The night before V-Day, I studied Derek’s handsome face on my laptop screen and said with a sigh, “It feels like you’re ten million miles away.”           

“Only a few hundred.”

I made a face at him.  “You know, it would help if you seemed sadder about this.”

He shrugged.  “Sorry, Elise, but Valentine’s Day just isn’t that big a deal to me.  It’s always seemed a little manufactured.  The important thing is to be together whenever we can, not to stress about the times that we can’t.  Right?”  He tilted his head toward me.

I forced a smile.  “Yeah.  I know it’s a stupid made-up holiday.  I’m just being greedy and missing you.”

“Me too you.  Which is why we’re going to eat dinner together tomorrow night, right?”

I made air quotes with my fingers.  “'Together.’”

“Technology is our friend.   I’ll call you at seven to set up the videochat, okay?”

I nodded, and then he said a few things that made me feel better about everything, and I said a few things back to him that made him grin--which also made me feel better about everything--and then we said goodnight until the next day.

The next afternoon I did a practice run on my make-up right after school so I could get Juliana’s opinion on it before she took off on her own date.  “Nice,” she said once we were online together.  “Go a little deeper on the blush and a little lighter on the lipstick.  And use some of that highlighter I gave you—just a touch at the top of your cheekbones and under your eyebrows.  Are you going to wear your hair like that?”

“What do you think?”  I gathered it in my hands and piled it on top of my head.  “This better?”

“Depends on what you wearing.”  

“Nothing special--he’s only going to see my shoulders and the picture’s always so grainy—“

“Yeah, I know,” she said.  “But put on a nice dress anyway.”


“Because you’ll feel prettier and that will make the whole thing more special.  It’s like smiling when you’re saying something nice on the phone.  People can’t see it but it changes how you sound.”  She tapped her finger against her chin.  “Seriously, Elise, if you’re going to do a pretend dinner together, you have to commit to the idea, dress like you’re really going out somewhere nice.  Like he’s taking you to ---“  She stopped.  “Where would you want to go if he were actually taking you out?  The Ivy? Providence? Craft?”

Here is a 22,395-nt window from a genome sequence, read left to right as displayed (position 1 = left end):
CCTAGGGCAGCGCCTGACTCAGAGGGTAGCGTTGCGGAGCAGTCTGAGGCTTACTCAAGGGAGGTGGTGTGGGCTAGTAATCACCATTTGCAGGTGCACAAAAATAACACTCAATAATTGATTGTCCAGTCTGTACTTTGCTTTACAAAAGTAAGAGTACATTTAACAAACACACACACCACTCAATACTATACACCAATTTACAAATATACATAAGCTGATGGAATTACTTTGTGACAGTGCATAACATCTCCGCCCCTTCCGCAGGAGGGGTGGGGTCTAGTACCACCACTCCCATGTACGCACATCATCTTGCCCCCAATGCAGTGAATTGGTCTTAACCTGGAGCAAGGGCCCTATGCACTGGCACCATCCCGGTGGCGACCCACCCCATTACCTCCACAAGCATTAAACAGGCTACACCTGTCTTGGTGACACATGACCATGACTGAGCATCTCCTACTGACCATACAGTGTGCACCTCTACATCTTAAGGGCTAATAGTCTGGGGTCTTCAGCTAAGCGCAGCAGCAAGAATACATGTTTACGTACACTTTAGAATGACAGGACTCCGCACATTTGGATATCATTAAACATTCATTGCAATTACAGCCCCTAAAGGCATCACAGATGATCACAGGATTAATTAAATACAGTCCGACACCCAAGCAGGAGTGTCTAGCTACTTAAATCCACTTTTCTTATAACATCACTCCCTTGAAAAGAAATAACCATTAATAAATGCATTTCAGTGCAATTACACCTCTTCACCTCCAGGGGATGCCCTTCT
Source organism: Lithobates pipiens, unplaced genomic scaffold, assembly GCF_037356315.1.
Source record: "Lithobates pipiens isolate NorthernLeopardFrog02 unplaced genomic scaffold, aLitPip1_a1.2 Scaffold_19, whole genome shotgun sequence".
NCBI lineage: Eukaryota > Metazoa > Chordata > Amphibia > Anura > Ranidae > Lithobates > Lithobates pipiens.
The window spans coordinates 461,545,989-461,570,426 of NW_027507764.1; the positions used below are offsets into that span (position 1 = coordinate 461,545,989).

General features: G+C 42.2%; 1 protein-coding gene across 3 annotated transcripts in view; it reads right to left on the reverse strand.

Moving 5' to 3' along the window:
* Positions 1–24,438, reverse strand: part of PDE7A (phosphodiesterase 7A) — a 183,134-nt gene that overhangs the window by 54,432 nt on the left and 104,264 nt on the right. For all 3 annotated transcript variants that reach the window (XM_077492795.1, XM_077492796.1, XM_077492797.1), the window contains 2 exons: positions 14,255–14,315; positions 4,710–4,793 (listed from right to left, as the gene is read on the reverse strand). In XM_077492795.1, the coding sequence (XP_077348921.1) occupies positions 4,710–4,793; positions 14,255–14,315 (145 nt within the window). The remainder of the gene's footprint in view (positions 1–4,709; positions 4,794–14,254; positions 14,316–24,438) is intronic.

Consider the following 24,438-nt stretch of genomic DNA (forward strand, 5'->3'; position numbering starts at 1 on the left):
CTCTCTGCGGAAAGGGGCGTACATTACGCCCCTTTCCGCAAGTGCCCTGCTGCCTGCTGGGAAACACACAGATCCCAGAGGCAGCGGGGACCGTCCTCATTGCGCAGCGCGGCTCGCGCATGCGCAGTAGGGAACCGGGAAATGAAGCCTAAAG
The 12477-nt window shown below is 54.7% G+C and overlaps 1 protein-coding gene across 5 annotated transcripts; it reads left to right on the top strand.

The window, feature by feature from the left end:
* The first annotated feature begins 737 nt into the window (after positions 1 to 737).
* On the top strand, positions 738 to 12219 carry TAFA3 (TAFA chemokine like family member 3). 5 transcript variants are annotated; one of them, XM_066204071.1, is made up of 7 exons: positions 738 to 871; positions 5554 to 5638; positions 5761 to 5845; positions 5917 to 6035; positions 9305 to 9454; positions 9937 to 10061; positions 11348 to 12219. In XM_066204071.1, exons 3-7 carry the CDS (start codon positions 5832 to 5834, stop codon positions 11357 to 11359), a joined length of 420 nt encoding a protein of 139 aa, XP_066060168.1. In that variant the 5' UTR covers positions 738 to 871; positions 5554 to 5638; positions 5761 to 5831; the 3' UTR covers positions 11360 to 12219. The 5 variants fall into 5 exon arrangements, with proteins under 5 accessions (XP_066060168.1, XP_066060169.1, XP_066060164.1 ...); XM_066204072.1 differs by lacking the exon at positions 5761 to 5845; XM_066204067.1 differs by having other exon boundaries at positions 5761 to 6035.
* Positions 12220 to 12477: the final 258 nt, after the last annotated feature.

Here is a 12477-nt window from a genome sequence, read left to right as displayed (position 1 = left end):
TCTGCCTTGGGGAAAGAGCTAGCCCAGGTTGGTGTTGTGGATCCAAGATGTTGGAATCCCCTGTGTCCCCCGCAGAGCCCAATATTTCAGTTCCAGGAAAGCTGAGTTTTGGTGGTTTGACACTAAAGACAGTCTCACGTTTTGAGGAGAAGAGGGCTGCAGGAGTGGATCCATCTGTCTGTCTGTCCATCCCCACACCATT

I made a face.  “No, nothing like that.  Those are the kind of places Derek’s mother likes to go.”

“I wouldn’t say no to them either.”

“I would.  They’re all . . .  too much.  Too fancy, too Hollywood.  Honestly, Jules, I’d rather go get a burger at In-N-Out with Derek than do something like that.

She raised her eyebrows skeptically.  “In-N-Out?”

“Okay, maybe that’s an exaggeration.  But you know . . . just somewhere small and quiet, where no one knows who Derek’s parents are.  Like that little Italian restaurant in the Palisades that we went to on my birthday. I’d go back there in a second.”

“Okay, fine.  Pretend that’s where you’re going, then, and put on high heels and a great dress.  And then even if you’re just sitting in your room at home, you’ll feel like you’re on a date.”

“Or really really stupid.”

“Give it a try.”  She glanced around.  “I’ve got to go, Lee-Lee.  Chase is going to be here any minute and I still need to figure out which shoes to wear.

“You look fantastic, by the way.”

She fluttered her eyelids at me.  “Hope he agrees.”

“Oh, like there’s even a chance he won’t.  Have a great time, Jules.”  I meant it: she was the one person in the world I hoped would have a good Valentine’s Day celebration, even if I couldn’t.